Army speeds up Kabul evacuations, but bottlenecks persist

WASHINGTON – As the August 31 deadline for a US withdrawal from Afghanistan approaches, the Pentagon has sharply increased the speed of ...

WASHINGTON – As the August 31 deadline for a US withdrawal from Afghanistan approaches, the Pentagon has sharply increased the speed of Kabul airport evacuations, flying 21,600 people in 24 hours, said Tuesday officials from the Department of Defense. But bottlenecks in the system, and President Biden’s insistence that all troops leave the country by the end of the month, may prevent the military from keeping up with that pace.

The race against time means that the 5,800 Marines and soldiers at Hamid Karzai International Airport must try to evacuate thousands of other Americans and Afghan allies, then withdraw, somehow wiping out the rubbish of 20 years of war in Afghanistan in the next seven days.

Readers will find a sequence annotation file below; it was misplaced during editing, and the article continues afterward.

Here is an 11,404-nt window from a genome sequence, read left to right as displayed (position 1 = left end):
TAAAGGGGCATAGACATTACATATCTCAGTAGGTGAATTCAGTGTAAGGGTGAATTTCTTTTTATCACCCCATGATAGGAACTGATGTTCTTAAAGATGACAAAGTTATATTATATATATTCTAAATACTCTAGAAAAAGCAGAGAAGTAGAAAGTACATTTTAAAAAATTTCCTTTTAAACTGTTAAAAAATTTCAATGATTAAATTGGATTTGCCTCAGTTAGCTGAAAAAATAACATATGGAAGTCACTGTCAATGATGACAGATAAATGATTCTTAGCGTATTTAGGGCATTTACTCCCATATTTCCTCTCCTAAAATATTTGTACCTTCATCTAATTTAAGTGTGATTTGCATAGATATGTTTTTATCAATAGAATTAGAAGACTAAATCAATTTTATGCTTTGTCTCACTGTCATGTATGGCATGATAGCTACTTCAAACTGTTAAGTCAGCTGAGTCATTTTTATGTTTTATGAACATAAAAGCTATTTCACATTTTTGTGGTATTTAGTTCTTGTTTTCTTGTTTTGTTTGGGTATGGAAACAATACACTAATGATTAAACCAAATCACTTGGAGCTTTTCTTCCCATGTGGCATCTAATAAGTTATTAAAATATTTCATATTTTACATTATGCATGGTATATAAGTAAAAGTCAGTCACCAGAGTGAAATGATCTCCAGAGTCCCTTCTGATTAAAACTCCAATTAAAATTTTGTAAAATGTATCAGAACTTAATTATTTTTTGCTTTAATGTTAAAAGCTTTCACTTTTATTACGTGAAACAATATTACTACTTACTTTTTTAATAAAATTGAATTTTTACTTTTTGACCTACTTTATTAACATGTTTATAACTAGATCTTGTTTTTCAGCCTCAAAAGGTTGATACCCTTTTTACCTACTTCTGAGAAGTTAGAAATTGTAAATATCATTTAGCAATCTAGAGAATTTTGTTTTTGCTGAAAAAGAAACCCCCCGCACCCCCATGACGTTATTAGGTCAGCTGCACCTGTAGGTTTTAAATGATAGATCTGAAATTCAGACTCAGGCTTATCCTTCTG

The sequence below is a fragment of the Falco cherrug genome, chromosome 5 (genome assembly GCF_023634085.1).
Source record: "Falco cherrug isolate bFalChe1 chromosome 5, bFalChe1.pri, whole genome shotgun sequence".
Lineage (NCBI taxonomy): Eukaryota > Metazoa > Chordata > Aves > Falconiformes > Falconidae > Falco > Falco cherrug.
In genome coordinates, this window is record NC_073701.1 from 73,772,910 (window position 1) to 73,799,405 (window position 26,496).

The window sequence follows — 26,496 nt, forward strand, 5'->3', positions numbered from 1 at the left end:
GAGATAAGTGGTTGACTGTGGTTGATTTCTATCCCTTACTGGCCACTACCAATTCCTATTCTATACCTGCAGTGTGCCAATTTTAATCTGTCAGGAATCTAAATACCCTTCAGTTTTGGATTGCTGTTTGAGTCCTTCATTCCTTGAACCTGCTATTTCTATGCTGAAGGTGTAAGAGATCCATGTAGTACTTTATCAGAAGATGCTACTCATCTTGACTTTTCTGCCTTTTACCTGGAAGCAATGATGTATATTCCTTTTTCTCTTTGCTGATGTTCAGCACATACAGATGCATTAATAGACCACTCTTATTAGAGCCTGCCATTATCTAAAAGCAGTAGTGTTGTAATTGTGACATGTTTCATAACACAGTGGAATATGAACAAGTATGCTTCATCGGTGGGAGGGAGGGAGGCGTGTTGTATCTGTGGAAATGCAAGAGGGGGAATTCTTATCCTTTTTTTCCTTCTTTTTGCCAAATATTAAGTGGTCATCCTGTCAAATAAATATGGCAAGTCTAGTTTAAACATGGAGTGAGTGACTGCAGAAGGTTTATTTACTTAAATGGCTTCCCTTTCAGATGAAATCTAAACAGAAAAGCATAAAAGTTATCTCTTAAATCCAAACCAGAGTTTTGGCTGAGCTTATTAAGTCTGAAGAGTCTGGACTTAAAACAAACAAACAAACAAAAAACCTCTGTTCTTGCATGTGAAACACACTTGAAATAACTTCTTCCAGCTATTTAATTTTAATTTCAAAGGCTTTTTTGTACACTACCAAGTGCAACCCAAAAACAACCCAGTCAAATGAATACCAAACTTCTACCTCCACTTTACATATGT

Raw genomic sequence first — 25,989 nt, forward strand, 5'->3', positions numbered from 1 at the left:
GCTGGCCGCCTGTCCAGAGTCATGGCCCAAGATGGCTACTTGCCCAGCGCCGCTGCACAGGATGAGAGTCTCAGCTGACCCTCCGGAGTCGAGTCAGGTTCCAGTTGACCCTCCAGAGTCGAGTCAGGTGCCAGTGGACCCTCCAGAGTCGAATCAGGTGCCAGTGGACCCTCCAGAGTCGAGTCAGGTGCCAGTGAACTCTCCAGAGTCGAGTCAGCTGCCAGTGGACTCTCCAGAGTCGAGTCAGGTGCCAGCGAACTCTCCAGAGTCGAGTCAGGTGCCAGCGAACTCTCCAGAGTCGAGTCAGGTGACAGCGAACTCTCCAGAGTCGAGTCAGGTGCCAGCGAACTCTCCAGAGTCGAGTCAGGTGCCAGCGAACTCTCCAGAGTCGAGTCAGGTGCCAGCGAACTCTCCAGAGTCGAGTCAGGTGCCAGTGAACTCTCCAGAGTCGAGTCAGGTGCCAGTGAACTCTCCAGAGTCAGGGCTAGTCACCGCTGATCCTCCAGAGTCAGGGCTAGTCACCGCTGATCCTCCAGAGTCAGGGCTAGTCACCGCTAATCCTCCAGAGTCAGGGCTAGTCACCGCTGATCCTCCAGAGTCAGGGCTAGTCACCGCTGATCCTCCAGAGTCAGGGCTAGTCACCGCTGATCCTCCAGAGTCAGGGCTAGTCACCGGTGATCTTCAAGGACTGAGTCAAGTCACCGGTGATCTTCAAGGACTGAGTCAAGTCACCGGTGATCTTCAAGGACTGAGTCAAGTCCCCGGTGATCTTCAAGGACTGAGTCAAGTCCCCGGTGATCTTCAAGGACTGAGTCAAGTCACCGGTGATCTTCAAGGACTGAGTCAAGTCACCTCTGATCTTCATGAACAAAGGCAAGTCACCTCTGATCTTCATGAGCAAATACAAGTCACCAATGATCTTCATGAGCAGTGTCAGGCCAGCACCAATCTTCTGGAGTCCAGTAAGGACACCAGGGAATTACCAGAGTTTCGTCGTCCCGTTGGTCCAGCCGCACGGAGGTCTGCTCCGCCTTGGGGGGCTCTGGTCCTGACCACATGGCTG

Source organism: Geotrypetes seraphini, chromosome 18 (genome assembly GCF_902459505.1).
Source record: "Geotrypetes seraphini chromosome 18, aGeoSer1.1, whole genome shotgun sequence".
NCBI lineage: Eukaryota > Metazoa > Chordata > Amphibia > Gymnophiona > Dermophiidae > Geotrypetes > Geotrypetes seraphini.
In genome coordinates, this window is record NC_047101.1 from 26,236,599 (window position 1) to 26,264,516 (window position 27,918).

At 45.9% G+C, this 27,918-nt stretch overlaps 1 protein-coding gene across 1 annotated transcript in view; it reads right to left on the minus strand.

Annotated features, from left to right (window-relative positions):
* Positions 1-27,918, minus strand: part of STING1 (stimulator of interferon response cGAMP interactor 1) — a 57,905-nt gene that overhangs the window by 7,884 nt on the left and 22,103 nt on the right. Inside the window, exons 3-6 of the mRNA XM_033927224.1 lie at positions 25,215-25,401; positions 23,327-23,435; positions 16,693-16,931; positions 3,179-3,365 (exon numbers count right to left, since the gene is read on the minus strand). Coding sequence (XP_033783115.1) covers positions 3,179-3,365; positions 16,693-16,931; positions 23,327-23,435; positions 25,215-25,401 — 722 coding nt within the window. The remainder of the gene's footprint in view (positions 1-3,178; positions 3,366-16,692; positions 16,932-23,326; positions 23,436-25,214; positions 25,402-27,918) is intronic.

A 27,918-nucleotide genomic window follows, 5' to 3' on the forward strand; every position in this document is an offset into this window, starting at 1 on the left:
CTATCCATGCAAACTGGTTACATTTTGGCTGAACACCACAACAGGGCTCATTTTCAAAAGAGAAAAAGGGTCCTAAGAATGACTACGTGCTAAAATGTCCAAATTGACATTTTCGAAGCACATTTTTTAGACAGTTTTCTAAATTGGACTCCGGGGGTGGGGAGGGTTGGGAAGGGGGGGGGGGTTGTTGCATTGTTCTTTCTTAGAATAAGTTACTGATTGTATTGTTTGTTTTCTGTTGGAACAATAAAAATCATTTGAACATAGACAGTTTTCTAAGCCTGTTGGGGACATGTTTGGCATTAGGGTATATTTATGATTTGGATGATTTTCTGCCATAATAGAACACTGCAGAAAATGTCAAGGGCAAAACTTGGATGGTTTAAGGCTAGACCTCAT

This process began on Tuesday, when John F. Kirby, the Pentagon spokesman, said that several hundred headquarters, maintenance and other support troops who were not essential to the escalation of the evacuation operation had left the country.

Defense officials have been reluctant to say publicly, however, what seems increasingly clear: Some people will be left behind.

Since August 14, when Kabul fell to the Taliban, more than 70,700 people have been evacuated from Afghanistan on Tuesday evening, Biden said.

That’s well below the number of American citizens, foreign nationals and Afghan allies trying to get out. “We’re trying to get as much of it out as possible,” said John F. Kirby, the Pentagon’s chief spokesperson. He said US troops at Kabul airport want to “continue this pace as aggressively as possible.”

But despite Mr. Biden’s emphasis on respect your withdrawal period, neither the Department of Homeland Security nor the Department of State have been able to increase verification and processing times to the levels necessary to meet demand.